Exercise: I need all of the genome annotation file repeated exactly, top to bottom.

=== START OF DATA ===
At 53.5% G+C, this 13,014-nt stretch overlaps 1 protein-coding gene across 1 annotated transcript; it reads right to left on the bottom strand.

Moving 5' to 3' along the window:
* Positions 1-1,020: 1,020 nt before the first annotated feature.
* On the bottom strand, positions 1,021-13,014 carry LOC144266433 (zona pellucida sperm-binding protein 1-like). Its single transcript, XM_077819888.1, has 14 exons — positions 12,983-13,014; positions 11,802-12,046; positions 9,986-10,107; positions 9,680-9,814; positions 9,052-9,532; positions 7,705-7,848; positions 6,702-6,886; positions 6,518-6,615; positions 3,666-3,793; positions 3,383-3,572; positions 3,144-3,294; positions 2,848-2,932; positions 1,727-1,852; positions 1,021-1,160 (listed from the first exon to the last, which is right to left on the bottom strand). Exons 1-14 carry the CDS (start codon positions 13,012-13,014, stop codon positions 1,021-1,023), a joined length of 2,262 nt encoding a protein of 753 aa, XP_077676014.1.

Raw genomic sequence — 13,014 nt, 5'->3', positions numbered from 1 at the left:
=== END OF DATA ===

At 53.5% G+C, this 13,014-nt stretch overlaps 1 protein-coding gene across 1 annotated transcript; it reads right to left on the bottom strand.

Moving 5' to 3' along the window:
* Positions 1-1,020: 1,020 nt before the first annotated feature.
* On the bottom strand, positions 1,021-13,014 carry LOC144266433 (zona pellucida sperm-binding protein 1-like). Its single transcript, XM_077819888.1, has 14 exons — positions 12,983-13,014; positions 11,802-12,046; positions 9,986-10,107; positions 9,680-9,814; positions 9,052-9,532; positions 7,705-7,848; positions 6,702-6,886; positions 6,518-6,615; positions 3,666-3,793; positions 3,383-3,572; positions 3,144-3,294; positions 2,848-2,932; positions 1,727-1,852; positions 1,021-1,160 (listed from the first exon to the last, which is right to left on the bottom strand). Exons 1-14 carry the CDS (start codon positions 13,012-13,014, stop codon positions 1,021-1,023), a joined length of 2,262 nt encoding a protein of 753 aa, XP_077676014.1.

Raw genomic sequence — 13,014 nt, 5'->3', positions numbered from 1 at the left: